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LOS ANGELES -- The Ninth Annual Internet World Spring kicked off Wednesday with keynote Jocelyn Attal, vice president of marketing for WebSphere, IBM's Web services unit for deploying and integrating e-business applications.
To a packed room, although downsized considerably from last year, Attal sketched out the basic concepts underlying Web services and what IBM has up its sleeve for the next phase of WebSphere.
In short, Web services is a group of technologies, standards, and protocols that use the Internet to get applications to communicate with one another and allow companies to connect more efficiently with suppliers, customers, partners, and distributors.
Taking the hassle out of purchasing and maintaining business software and hardware, Web services, based either on a WebSphere, .Net, or a likeminded platform, enables access to business applications over the Internet through standard XML-based interfaces at lower cost and higher quality.
"Web services bridges the gap and creates e-business on demand," said Attal.
Attal announced that by August of this year, IBM would make a major push to incorporate the power of grid computing technology into its WebSphere platform.
Grid computing uses the Internet to connect clusters of computers into the force of one single "supercomputer" and is expected to someday turn the Internet into one single, unified computing platform, providing faster access to infrastructure.
IBM has made recent inroads in developing a grid standards platform that might eventually act as the foundation for future grid architectures and enhance the power of Web services platforms by bringing grid computing into the business sector.
Gartner predicts that the next decade will see businesses transform completely by using grid-enabled Web services to integrate across the Internet, not just sharing applications but sharing computer power.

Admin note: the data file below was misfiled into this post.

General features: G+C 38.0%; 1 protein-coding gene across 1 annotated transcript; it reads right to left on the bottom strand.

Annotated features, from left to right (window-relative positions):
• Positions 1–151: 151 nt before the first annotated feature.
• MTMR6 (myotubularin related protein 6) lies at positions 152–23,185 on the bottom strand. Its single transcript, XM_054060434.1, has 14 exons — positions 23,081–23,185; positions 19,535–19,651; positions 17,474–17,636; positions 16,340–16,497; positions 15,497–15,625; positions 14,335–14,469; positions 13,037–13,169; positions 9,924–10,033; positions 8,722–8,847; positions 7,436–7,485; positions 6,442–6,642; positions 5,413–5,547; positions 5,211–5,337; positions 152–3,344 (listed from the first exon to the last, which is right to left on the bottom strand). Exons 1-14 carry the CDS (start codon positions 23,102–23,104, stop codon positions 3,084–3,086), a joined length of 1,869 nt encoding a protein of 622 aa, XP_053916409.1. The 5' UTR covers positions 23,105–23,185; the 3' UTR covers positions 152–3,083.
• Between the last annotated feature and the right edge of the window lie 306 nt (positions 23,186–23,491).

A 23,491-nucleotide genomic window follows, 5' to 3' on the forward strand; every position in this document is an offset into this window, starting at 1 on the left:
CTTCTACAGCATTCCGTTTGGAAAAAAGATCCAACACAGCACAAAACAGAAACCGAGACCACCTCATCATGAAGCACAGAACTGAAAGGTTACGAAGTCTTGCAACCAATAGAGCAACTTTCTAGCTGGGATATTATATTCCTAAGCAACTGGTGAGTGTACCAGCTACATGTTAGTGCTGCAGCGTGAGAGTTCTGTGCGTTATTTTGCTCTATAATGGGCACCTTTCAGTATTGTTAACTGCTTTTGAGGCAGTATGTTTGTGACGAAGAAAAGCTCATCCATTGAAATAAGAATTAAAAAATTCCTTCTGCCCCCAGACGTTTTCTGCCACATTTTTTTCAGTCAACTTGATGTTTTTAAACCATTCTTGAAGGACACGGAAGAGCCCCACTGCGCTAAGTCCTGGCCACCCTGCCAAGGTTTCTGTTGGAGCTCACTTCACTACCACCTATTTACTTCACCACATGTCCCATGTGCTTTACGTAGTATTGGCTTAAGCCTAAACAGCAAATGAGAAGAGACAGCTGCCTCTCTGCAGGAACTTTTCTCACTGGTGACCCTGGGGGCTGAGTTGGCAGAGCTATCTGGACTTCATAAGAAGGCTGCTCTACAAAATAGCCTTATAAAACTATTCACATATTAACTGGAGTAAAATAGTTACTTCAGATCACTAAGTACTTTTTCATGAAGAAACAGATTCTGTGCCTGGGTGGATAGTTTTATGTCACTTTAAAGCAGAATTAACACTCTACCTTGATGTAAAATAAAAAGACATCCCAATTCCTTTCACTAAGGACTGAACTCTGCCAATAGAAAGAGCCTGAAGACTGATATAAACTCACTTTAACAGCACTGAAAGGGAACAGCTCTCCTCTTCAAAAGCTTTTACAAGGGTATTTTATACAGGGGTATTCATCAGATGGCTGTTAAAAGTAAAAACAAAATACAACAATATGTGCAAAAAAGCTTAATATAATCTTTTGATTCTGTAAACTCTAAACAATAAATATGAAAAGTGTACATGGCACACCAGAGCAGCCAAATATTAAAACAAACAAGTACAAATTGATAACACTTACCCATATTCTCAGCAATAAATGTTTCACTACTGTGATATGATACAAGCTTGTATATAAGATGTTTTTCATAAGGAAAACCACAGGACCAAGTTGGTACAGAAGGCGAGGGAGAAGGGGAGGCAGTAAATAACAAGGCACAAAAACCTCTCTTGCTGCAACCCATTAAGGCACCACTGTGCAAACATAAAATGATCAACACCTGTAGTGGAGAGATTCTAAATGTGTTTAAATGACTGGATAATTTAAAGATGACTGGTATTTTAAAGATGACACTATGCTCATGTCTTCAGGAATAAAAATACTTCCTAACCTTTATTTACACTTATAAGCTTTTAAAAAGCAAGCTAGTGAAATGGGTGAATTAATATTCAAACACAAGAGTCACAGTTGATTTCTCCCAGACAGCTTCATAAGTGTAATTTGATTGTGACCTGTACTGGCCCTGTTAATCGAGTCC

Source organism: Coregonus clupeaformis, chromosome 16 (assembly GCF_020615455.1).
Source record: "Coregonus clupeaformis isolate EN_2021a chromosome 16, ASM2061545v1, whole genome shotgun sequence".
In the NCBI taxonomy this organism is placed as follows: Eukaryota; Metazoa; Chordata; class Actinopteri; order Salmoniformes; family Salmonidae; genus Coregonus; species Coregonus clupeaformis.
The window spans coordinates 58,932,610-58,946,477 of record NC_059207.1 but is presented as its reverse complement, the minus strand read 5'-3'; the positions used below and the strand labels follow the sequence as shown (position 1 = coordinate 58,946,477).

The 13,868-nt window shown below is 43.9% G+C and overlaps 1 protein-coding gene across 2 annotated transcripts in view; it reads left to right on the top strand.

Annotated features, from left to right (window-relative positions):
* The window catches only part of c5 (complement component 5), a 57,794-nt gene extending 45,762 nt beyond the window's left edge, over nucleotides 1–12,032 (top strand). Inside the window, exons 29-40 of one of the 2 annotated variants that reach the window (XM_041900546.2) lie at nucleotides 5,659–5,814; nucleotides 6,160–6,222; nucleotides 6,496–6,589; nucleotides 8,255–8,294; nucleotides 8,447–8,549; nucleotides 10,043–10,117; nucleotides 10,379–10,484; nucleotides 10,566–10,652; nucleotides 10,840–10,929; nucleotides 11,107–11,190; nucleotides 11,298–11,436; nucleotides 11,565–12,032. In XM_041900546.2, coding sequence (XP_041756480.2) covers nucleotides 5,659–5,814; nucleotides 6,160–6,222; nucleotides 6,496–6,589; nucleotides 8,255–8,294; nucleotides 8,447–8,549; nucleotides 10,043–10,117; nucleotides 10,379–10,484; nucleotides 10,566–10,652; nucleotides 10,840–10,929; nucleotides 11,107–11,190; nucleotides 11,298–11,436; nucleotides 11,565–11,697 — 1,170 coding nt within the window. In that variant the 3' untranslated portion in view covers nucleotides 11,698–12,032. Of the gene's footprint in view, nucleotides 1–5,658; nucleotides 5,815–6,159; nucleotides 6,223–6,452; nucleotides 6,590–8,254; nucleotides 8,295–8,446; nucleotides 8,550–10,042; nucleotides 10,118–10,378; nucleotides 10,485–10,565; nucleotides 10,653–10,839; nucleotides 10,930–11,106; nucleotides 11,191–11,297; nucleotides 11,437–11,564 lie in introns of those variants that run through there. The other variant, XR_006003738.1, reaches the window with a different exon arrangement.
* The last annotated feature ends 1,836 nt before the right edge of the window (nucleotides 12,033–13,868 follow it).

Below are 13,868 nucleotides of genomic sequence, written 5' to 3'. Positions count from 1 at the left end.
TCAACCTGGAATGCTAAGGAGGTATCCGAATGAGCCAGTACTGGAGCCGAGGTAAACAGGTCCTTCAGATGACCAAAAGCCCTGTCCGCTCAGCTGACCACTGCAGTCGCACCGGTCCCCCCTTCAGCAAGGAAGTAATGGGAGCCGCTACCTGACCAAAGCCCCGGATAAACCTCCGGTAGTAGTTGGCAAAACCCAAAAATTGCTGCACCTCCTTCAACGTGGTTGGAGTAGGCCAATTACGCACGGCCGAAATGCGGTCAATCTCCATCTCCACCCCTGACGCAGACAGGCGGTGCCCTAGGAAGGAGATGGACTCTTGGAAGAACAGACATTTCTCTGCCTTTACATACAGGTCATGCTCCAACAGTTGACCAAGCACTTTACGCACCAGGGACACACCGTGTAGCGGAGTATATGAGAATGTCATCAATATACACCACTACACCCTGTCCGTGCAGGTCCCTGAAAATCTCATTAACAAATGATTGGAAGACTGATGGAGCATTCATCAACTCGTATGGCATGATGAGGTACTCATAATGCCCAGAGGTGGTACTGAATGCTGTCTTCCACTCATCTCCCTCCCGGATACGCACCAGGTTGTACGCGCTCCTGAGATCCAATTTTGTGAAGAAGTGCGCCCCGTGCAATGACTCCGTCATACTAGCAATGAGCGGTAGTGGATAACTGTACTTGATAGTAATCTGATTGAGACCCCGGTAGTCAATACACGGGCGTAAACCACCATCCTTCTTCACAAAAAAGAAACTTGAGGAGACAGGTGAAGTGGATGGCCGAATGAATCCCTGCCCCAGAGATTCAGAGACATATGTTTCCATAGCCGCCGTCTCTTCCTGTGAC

Attal said that by August of this year, IBM would go public with its grid-enabled services, although she did not reveal details of the rollout strategy or pricing information.
In close competition with Microsoft's .Net platform and BEA Systems, IBM's WebSphere, one of the major players pushing Web services into the business market, has seen 12 straight quarters of growth, according to Attal, with a 50% sales gain since in 2001.
Calling Microsoft a "favorite colleague," Attal made a repeated effort throughout her keynote to diffuse any suggestion of competition between the two superpowers, adding that both companies "must cooperate" with each other because customers are not interested in being on one side of another corporate feud for market share.
"The future is making us an offer we can't refuse," said Attal, using an elaborate and over-used analogy throughout her keynote that likened the Hollywood film industry, in particular the working habits of filmmaker Francis Ford Coppola, with the power of Web services to transform and simplify business architecture and integrate next-generation business strategies.
Predicting that Web services will soon be a $21 billion industry, Attal praised the virtues of an open XML-based architecture as the key to simplifying business applications, lowering costs, and enhancing business-to-business integration.
"Web services is an evolutionary concept, not a revolutionary one," said Attal. "It's a very simple technological concept of linking applications to business partners and customers without having to change applications."